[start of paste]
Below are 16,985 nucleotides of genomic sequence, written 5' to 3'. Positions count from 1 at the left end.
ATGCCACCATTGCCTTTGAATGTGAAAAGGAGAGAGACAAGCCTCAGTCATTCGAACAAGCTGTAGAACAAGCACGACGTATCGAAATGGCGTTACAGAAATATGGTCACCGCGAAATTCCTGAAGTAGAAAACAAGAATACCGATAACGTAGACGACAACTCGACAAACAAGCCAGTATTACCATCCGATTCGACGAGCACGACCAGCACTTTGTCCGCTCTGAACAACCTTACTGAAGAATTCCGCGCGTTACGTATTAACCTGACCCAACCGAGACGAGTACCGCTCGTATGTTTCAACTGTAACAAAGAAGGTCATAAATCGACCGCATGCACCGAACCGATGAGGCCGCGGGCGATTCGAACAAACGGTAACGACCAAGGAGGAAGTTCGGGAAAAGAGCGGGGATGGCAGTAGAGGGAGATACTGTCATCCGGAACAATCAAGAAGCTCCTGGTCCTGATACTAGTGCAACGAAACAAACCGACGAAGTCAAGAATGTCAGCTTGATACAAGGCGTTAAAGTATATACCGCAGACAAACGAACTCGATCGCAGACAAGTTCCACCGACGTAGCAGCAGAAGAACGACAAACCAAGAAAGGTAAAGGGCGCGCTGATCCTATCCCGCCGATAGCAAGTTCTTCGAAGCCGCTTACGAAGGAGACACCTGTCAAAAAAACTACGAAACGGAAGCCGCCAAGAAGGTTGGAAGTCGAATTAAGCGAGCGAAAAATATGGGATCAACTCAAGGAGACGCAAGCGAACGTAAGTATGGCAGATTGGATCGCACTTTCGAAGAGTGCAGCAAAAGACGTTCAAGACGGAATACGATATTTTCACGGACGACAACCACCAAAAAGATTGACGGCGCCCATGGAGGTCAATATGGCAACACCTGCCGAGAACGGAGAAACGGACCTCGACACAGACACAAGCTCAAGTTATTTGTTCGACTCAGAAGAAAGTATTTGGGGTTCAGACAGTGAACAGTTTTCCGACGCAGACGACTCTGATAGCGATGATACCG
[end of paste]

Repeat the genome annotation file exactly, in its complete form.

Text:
Below are 16,985 nucleotides of genomic sequence, written 5' to 3'. Positions count from 1 at the left end.
ATGCCACCATTGCCTTTGAATGTGAAAAGGAGAGAGACAAGCCTCAGTCATTCGAACAAGCTGTAGAACAAGCACGACGTATCGAAATGGCGTTACAGAAATATGGTCACCGCGAAATTCCTGAAGTAGAAAACAAGAATACCGATAACGTAGACGACAACTCGACAAACAAGCCAGTATTACCATCCGATTCGACGAGCACGACCAGCACTTTGTCCGCTCTGAACAACCTTACTGAAGAATTCCGCGCGTTACGTATTAACCTGACCCAACCGAGACGAGTACCGCTCGTATGTTTCAACTGTAACAAAGAAGGTCATAAATCGACCGCATGCACCGAACCGATGAGGCCGCGGGCGATTCGAACAAACGGTAACGACCAAGGAGGAAGTTCGGGAAAAGAGCGGGGATGGCAGTAGAGGGAGATACTGTCATCCGGAACAATCAAGAAGCTCCTGGTCCTGATACTAGTGCAACGAAACAAACCGACGAAGTCAAGAATGTCAGCTTGATACAAGGCGTTAAAGTATATACCGCAGACAAACGAACTCGATCGCAGACAAGTTCCACCGACGTAGCAGCAGAAGAACGACAAACCAAGAAAGGTAAAGGGCGCGCTGATCCTATCCCGCCGATAGCAAGTTCTTCGAAGCCGCTTACGAAGGAGACACCTGTCAAAAAAACTACGAAACGGAAGCCGCCAAGAAGGTTGGAAGTCGAATTAAGCGAGCGAAAAATATGGGATCAACTCAAGGAGACGCAAGCGAACGTAAGTATGGCAGATTGGATCGCACTTTCGAAGAGTGCAGCAAAAGACGTTCAAGACGGAATACGATATTTTCACGGACGACAACCACCAAAAAGATTGACGGCGCCCATGGAGGTCAATATGGCAACACCTGCCGAGAACGGAGAAACGGACCTCGACACAGACACAAGCTCAAGTTATTTGTTCGACTCAGAAGAAAGTATTTGGGGTTCAGACAGTGAACAGTTTTCCGACGCAGACGACTCTGATAGCGATGATACCG